Kunsthalle Helsinki: Private collection on show in seminal Aalto exhibition
By Ester Laiho | Photos: Anssi Vaarola
100 stools, sun loungers and iconic glassware: the Aino and Alvar Aalto exhibition at Kunsthalle Helsinki promises to display a rare mix of the couple’s works.
This September, Kunsthalle Helsinki will launch Aallot – an exhibition of works by Aino and Alvar Aalto, as seen through the eyes of a collector. The unique selection will feature never-seen-before prototypes and other true collector’s items.
For Aallot, curator Eeva Holkeri had the unique opportunity to pick items from the world’s largest private collection of Aalto artefacts. The collector, Pertti Männistö, started collecting Aalto items in the early 1990s and owns over 1,000 Aalto objects.
Holkeri and her team had the difficult job of whittling down this enormous cache to some 400 Aalto items, to fit the 550 square-metre exhibition space at Kunsthalle Helsinki. Inside the purpose-built gallery, extra care is taken to utilise the building’s big windows for their natural light to accentuate display works.
Aalto in a new light
Holkeri is most excited about a rattan sun lounger made by Aino Marsio-Aalto: “I love the chair since it comes out of left field in the context of how people expect an Aalto item to look.”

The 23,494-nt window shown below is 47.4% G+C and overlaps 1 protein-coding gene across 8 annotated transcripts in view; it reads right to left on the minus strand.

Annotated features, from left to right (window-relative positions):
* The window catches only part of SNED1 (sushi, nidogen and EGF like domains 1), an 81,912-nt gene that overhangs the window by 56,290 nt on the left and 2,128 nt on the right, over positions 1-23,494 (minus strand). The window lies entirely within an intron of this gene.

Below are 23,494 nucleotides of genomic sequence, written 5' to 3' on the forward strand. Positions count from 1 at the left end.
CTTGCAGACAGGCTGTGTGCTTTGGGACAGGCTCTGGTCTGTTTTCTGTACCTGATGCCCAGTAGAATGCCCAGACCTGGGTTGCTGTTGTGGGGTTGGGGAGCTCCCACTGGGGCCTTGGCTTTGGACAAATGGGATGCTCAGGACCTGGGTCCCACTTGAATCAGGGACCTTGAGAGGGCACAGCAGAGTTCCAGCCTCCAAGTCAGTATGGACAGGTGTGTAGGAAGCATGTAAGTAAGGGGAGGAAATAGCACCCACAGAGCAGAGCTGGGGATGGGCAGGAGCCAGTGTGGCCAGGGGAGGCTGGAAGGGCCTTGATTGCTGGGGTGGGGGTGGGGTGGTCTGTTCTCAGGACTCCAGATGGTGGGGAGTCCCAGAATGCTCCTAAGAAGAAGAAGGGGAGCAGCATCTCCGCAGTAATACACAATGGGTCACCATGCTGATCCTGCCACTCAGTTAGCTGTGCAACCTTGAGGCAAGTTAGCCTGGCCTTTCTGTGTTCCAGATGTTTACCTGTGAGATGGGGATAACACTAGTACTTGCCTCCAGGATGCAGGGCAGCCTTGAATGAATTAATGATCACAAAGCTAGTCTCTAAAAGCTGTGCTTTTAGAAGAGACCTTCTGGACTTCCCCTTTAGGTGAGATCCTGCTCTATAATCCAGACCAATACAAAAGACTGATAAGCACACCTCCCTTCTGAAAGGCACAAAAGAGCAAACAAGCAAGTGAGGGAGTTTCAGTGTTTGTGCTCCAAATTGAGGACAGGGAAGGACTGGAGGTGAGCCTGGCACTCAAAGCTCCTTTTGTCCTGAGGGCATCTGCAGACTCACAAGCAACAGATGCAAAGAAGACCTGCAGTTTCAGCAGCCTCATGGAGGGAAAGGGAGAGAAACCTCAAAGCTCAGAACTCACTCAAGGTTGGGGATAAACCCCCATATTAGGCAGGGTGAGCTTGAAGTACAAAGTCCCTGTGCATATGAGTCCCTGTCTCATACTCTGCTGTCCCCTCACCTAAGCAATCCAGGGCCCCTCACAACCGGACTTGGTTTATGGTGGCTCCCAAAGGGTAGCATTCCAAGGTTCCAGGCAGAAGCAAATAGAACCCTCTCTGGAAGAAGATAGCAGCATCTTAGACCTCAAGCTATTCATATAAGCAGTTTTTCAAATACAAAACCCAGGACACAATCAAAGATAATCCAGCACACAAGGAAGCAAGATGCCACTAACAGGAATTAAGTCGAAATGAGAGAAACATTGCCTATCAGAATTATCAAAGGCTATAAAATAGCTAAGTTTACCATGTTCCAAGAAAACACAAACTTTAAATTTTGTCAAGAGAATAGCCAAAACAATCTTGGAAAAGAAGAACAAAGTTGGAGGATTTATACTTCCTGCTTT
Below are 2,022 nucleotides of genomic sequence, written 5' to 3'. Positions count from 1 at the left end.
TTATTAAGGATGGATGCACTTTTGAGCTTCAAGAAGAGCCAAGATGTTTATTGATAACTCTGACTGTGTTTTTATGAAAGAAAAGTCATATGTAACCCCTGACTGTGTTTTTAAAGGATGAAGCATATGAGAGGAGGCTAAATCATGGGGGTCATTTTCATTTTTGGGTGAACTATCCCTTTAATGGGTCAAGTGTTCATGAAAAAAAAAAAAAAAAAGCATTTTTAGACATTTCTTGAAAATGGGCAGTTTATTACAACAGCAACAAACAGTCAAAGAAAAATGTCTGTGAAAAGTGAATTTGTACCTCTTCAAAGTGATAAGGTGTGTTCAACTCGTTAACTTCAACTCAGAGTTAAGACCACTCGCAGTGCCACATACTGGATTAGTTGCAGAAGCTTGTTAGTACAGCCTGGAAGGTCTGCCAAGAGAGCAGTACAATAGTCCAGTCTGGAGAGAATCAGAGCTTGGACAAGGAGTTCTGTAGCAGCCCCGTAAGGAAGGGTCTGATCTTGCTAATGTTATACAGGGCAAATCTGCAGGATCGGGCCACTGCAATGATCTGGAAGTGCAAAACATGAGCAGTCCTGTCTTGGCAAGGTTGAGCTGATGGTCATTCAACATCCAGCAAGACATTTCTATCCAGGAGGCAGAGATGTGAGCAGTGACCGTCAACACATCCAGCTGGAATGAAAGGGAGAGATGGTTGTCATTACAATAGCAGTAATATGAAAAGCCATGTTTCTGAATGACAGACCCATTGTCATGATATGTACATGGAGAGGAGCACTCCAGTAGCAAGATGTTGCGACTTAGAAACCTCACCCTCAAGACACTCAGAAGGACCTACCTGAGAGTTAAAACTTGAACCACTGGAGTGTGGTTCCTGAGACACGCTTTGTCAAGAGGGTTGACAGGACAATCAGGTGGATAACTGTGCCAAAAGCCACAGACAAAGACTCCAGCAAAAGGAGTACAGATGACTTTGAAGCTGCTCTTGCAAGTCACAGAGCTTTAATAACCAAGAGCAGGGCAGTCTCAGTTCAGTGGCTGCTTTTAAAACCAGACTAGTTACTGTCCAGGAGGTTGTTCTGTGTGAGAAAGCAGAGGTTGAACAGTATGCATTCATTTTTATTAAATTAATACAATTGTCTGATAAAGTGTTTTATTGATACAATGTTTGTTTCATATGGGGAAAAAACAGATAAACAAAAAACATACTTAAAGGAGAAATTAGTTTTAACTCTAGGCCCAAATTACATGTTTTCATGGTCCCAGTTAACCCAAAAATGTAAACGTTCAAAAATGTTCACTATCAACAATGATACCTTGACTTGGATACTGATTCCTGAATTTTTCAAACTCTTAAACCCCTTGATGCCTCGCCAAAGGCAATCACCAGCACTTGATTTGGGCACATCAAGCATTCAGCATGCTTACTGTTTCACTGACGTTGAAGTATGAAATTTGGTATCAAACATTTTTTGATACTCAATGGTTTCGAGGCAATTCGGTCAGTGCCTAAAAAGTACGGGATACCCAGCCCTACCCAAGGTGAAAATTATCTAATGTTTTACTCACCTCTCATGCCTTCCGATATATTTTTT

Holkeri felt the need to have objects specifically from Aino, as Alvar is so often the one remembered and credited. “When it comes to the couple’s architecture, Alvar is often named as the creator. Luckily, when it comes to their artefacts, it is quite easy to tell who made it, since they had their own styles. We have taken extra care to make sure we have a good selection of Aino’s works on display,” she reveals.
The exhibition opens on 10 September and will run until 23 October. During this time, visitors can see how the pair’s design developed through the years, from experimenting with bending wood for the famous Stool 60, to the evolution of the armchair.
One of the chairs on display is the Paimio Armchair that Alvar Aalto invented in 1931, while he was designing the Paimio Sanatorium with Aino. Some of the chairs can still be seen in their original places at the Sanatorium, whilst some will now be exhibited at Kunsthalle Helsinki.
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